As the irritating stereotype goes, most female comedy protagonists tend to be great at their jobs yet terrible at their lives. Give the indie romance Losing Control credit for originality: Its hero, Samantha—a biology grad student played by an Amy Adams-y Miranda Kent—is bad at both her job and her life. Brainy and ambitious enough to study at Harvard, Samantha’s pet project is a “Y-Kill” protein, which will help eliminate Y-chromosomes bearing genetic illnesses.
Never mind the ethical quandaries about a protein that can dictate gender—writer/director Valerie Weiss never does, despite being a biology grad herself—because Samantha’s never been able to make it work more than once. And never mind her elite credentials: Our lead is a clumsy airhead with a permanent open-mouthed expression of exasperation who greets the proposal of her longtime Asian Studies boyfriend (Reid Scott, Veep) with a bizarre scientific line that no scientist has ever uttered: Because she has little to compare their romance to, his love for her isn’t verifiable.
To scientifically (or “scientifically”) prove his sincerity—as though his wanting to go next level after what looks like years of romantic suffering weren’t evidence enough—she decides to go on a series of dates with movie stereotypes not even inventive enough to be lame: a douchebag lawyer who calls everyone “douchebag,” a polyamorous freak, one of those wacky performance artists. It’s like North for people who think art-house movies are automatically brainier than mainstream fare, or even those who’d assume a movie about a scientist by a scientist wouldn’t be insultingly stupid.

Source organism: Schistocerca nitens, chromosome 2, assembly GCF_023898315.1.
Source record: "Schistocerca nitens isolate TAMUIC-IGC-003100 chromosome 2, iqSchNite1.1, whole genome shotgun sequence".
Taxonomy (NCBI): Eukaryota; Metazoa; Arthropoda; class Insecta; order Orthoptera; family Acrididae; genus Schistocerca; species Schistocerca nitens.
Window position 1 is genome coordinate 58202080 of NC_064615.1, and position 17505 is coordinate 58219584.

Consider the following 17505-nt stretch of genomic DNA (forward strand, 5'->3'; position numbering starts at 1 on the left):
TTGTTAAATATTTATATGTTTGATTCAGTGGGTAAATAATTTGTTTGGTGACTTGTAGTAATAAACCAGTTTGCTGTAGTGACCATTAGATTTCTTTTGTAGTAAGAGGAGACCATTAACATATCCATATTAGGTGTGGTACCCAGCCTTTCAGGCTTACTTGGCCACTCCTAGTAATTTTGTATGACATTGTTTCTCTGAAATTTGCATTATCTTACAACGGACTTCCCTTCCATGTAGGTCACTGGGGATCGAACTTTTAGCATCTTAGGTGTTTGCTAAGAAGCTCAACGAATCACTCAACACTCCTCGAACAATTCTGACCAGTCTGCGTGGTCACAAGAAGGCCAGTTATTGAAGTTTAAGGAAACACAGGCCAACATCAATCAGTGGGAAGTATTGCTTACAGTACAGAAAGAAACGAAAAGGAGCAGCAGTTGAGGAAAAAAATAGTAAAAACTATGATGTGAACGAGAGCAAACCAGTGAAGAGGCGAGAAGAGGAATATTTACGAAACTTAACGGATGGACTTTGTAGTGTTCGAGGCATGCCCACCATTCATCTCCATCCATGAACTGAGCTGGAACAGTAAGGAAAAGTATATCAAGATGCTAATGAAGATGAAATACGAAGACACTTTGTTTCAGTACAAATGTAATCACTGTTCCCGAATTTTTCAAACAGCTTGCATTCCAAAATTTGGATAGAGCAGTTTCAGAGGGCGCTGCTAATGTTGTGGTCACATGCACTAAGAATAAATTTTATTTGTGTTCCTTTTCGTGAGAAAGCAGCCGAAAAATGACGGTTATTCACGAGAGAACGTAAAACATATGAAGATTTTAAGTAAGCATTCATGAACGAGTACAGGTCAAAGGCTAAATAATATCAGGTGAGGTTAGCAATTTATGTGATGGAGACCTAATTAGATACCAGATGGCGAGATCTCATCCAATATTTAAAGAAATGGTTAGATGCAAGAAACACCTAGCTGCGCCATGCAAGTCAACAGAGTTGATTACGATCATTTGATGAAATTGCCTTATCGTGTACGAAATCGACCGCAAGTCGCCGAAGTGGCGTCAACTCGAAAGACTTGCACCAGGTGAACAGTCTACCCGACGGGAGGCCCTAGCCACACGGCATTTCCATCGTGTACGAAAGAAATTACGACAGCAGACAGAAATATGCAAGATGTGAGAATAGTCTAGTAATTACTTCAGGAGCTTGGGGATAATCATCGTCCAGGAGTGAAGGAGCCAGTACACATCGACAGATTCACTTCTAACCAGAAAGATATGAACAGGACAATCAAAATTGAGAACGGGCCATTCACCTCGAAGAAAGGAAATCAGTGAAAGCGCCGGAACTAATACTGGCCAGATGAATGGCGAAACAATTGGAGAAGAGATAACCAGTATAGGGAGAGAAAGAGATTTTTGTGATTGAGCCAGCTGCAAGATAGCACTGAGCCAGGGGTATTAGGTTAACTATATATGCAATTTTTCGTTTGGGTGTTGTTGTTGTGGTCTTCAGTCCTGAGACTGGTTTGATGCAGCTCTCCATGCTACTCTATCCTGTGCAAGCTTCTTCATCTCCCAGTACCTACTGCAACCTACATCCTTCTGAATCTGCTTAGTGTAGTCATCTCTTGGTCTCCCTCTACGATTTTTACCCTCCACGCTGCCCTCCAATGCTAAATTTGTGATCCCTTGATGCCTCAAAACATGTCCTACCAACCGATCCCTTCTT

Losing Control never takes itself seriously, which is supposedly its defense against the left-field conspiracy plot climax, or even its curious racial humor. Having a Jewish mother who insists Samantha don a hat bearing a glowing Star of David gets a pass, if not comedically. Less so the Asian jokes, including a Chinese student whom no one can understand. Foreigners, huh! Indies like this give not only “festival favorites” a bad name, but also, as per its director, dramatic career shifts.
"Twice Born" is one too many